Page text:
Last winter, my friend Kate and her family moved into an enormous and ancient pile of a house in one of the nearby villages. You know the sort of house: the street is named after it; it’s got medieval bits, Georgian bits and Victorian bits; there are wonderful corners all over the place for the kids to play hide-and-seek in; and there’s a huge, leafy garden I’d give my right arm for.
Part of Kate’s garden appears to have been looked after, a century or so ago, by a kitchen gardener with a fondness for rhubarb. Rhubarb crowns grow very slowly indeed, but Kate’s rhubarb patch, having been around for a good long while, is now about the size of a couple of transit vans. No one family can consume that amount of rhubarb in one year without severe intestinal upset, so a few months ago she gave me a few kilos of stalks. Since then, they’ve been sitting, chopped and cleaned, in the freezer, coming out occasionally to be stewed and consumed with custard. Time to ring the changes – here’s a non-custardy application of rhubarb which is grown-up enough to be wheeled out at your next dinner party. There’s a lovely balance of tart and sweet in this sorbet, and it’s a glorious colour. You’ll find it works well as an in-between-courses palate cleanser, or as a dessert. Leave any custard well alone; this stands up on its own.
To make about a pint and a half of sorbet, depending on your rhubarb’s age and water content, you’ll need:
200g caster sugar
Put all the ingredients in a saucepan and simmer very gently with the lid on until all the rhubarb has collapsed into a greenish mush (about 20 minutes). Remove from the heat. Strain through a jelly bag, a fine sieve or a muslin-lined colander for several hours or overnight and let gravity do its work, without poking at the mixture – you want the juice and only the juice. You’ll notice that the solid bits of rhubarb left in the jelly bag look a lot like wet hay; all the pinkness will be in your juice.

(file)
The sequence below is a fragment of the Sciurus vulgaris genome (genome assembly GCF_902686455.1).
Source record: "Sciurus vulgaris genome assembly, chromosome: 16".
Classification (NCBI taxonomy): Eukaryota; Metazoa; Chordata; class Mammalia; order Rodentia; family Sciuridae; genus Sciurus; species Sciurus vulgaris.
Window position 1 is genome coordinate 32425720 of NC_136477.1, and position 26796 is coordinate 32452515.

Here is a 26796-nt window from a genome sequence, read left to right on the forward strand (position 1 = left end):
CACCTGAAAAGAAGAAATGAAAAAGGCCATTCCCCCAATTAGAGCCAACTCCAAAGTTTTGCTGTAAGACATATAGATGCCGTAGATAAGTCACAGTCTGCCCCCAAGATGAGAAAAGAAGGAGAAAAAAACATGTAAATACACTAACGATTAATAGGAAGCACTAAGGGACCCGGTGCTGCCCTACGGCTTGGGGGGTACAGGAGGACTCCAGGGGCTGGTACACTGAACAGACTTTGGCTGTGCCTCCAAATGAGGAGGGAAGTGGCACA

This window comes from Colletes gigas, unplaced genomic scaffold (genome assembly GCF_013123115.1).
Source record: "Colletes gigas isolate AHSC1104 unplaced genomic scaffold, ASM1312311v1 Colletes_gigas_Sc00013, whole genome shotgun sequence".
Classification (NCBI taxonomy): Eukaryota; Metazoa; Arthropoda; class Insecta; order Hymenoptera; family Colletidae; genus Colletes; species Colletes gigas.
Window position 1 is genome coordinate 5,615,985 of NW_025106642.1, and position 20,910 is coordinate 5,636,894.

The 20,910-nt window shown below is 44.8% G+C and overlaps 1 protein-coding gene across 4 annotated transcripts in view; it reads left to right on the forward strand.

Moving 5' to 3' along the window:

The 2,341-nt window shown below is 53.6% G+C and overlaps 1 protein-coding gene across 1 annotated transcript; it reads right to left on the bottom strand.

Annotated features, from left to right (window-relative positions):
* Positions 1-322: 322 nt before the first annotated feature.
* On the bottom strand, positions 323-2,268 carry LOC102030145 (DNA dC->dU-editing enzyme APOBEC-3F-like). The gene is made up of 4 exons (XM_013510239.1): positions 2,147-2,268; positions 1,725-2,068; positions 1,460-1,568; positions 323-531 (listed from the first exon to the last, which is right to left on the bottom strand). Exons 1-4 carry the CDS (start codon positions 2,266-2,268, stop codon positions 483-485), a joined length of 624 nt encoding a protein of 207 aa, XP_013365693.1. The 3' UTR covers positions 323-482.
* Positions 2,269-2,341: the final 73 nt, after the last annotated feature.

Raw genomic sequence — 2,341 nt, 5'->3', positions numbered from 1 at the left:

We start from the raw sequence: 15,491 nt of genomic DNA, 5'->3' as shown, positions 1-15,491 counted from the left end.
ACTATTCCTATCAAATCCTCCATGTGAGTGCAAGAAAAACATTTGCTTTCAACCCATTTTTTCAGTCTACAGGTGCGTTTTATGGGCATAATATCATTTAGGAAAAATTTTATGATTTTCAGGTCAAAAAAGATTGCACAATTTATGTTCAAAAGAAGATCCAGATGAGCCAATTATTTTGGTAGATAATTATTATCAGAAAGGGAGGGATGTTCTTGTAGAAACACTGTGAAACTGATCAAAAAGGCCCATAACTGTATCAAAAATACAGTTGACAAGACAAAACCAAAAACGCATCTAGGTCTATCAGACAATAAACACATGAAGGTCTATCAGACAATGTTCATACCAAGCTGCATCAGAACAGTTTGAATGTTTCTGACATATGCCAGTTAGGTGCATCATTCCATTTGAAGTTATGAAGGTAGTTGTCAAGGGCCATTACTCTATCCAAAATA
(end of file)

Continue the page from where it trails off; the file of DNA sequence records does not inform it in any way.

Eventually, you’ll have a bowl of pink, fragrant syrup. Chill the syrup in the fridge for at least six hours.
Follow the instructions on your ice-cream maker, or pour the syrup into a freezerproof box and put straight in the freezer, removing after an hour to attack with an electric whisk to break up the ice crystals. Freeze for another thirty minutes and whisk again, then keep repeating every thirty minutes until you have something that’s recognisably sorbet. This sorbet will keep in the freezer for months, but I doubt you’ll be able to leave it alone for that long.